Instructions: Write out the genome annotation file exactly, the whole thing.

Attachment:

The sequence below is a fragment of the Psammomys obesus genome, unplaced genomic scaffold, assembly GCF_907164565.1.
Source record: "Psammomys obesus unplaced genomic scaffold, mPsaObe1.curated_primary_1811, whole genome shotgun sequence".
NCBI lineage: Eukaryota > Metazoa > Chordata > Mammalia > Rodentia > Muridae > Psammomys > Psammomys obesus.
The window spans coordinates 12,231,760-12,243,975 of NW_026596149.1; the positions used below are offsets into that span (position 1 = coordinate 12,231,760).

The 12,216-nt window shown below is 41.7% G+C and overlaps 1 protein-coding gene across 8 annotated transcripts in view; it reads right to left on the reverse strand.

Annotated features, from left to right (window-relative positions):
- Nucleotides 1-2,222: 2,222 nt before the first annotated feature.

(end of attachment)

The sequence below is a fragment of the Psammomys obesus genome, unplaced genomic scaffold, assembly GCF_907164565.1.
Source record: "Psammomys obesus unplaced genomic scaffold, mPsaObe1.curated_primary_1811, whole genome shotgun sequence".
NCBI lineage: Eukaryota > Metazoa > Chordata > Mammalia > Rodentia > Muridae > Psammomys > Psammomys obesus.
The window spans coordinates 12,231,760-12,243,975 of NW_026596149.1; the positions used below are offsets into that span (position 1 = coordinate 12,231,760).

The 12,216-nt window shown below is 41.7% G+C and overlaps 1 protein-coding gene across 8 annotated transcripts in view; it reads right to left on the reverse strand.

Annotated features, from left to right (window-relative positions):
- Nucleotides 1-2,222: 2,222 nt before the first annotated feature.